In December 2021, modifications will be made to the Quebec Construction Code, Chapter I.1 – Energy Efficiency of Buildings and National Energy Code of Canada for Buildings 2015.
These new norms clarify the technical requirements concerning the conception and construction of new energy-efficient buildings, expansion, and public pools in Quebec.
It is estimated that these new requirements will improve the overall energy performance of buildings by 27.9%, on average, relative to the existing energy-efficient requirements in effect in Quebec since 1983.
One of the most significant modifications concerns heat recovery from heating, ventilation, and air-conditioning (HVAC) systems, including commercial kitchen hoods.
This article summarizes the modifications concerning commercial hoods.
Modifications to the Point 18.104.22.168.2
Modifications to the Quebec Construction Code, Chapter I.1 – Energy Efficiency of Buildings, and a modified version of the National Energy Code of Canada for Buildings 2015 are available in a document published by the NRC in collaboration with the Régie du bâtiment du Québec.
Point 22.214.171.124.2 of the National Energy Code of Canada for Buildings 2015 says about the commercial cooking ventilation system:
2) The installation of commercial cooking exhaust air systems with a cumulative flow of more than 2360L/s shall comply with one of the following requirements:
- At least 50% of the airflow rate necessary to offset the cooking exhaust rate shall come from available transfer air, in L/s, established using the following equation: Available transfer air = Da – Dw – Dewhere
Da = outdoor airflow entering the building, excluding the make-up outdoor airflow directly serving the kitchen, in L/s,
Dw = airflow extracted from washrooms, in L/s, and
De = outdoor airflow to offset other exhaust equipment, in L/s (see Note A-126.96.36.199.(2)(a)),
- At least 75% of the cooking exhaust rate shall come from an exhaust demand air system that shall:
- detect cooking emissions (see Note A-188.8.131.52.(2)(b)(i)), and
- reduce to at least 50% exhaust and make-up flows in the absence of cooking emission, or
- At least 40% of the sensible heat shall be recovered over at least 50% of the cooking exhaust rate by a heat-recovery unit designed for that purpose.
What Do These New Norms Mean?
What do these new norms mean in English? Simply put, all buildings whose construction begins after December 27, 2021, and where kitchens have more than 5,000 CFM must comply with one of the following three criteria:
- More than 50% of the replacement air of the building must come from transfer air. This implies that half of the air must come from places other than the kitchen. This option is strictly for buildings with a big surplus of outdoor air compensation, which is relatively rare.
- Have at least 75% of airflow connected to an intelligent hood system and which can lower the airflow by at least 50%. This criterion implies installing a thermal sensor, a presence sensor, and a variable speed fan.
- 40% of the sensible heat must be recuperated on 50% of the discharge airflow rate. This implies the installation of a heat-recovery ventilator (HRV), which is rather expensive.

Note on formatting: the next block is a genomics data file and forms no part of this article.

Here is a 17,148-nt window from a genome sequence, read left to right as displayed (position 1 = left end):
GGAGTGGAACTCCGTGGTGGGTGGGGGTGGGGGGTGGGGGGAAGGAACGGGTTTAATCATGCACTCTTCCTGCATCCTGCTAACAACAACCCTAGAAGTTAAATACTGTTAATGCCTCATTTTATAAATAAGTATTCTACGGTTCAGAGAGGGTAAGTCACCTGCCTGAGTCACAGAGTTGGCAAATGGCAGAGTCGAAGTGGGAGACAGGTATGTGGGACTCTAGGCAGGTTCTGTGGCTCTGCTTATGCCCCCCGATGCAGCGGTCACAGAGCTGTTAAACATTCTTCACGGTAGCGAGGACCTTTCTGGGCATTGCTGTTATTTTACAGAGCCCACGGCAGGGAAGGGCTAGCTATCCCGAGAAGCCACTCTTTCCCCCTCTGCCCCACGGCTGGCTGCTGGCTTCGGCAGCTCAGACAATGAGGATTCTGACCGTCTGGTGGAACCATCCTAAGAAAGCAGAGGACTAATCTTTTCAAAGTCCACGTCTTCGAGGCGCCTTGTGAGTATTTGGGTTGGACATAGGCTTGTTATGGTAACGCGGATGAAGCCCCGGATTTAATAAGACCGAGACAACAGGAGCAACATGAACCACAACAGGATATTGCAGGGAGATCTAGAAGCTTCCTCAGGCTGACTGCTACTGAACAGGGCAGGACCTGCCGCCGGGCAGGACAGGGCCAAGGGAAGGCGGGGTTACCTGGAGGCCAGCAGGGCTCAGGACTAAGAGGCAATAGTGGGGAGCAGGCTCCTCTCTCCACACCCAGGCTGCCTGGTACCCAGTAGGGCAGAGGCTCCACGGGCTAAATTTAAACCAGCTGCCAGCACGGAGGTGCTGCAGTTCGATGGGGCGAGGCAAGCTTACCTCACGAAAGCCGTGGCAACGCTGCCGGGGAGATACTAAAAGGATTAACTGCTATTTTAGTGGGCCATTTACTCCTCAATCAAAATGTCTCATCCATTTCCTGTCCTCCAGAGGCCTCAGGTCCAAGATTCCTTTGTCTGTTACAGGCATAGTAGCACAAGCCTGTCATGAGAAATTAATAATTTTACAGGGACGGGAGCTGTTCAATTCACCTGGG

The Cadexair Solution
To comply with these new norms, the most simple and inexpensive solution is point B, which requires having an intelligent hood system. This solution eliminates energy loss at the source.
Cadexair fabricates the D-Tech Variable System. This intelligent system is connected to sensors installed in commercial hoods. These sensors are able to anticipate cooking activity and to adjust the evacuation flow and supply of air accordingly.
The motion sensor detects the approach of personnel. This detection by anticipation allows the ventilation system to start before there are vapour fumes. The range of coverage of this sensor can be adjusted according to your settings.
The temperature sensor is located in the upper wall of the hood. As the temperature rises, the evacuation demand increases.
In total, the degree of activity is measured according to the temperature, the activity by a motion sensor in the cooking zone, and a pre-established schedule. Each motion and temperature sensor is entirely programmable for sensitivity ranges, acceleration speed, and the programming of operation hours at low and high flow.
This technology respects environmental norms and will save you money, as much on heating as electricity. Also, since the system functions only when necessary and at variable speed, wear and tear is lessened and lifespan is lengthened.
At Cadexair, we have more than 35 years of research and experience. Our team fabricates the largest and most complex systems in the country. Our years of experience have shown us that we must anticipate the arrival of smoke and not measure its density with optical sensors.
Our system is equipped with many detection and modulation options. It is a well-tested technology that is 100% customizable, fast, inexpensive, and allows you to update existing systems.
In addition to selling components for commercial kitchen hood systems, Cadexair provides maintenance, preventive maintenance, and cleaning.
Our products are built according to the highest quality and engineering norms and comply with UL and CSA standards. Also, in terms of system maintenance and cleaning, we are IKECA certified and trained, and are Contractor Check certified.
For a system that is high performance, inexpensive, and durable, trust Cadexair!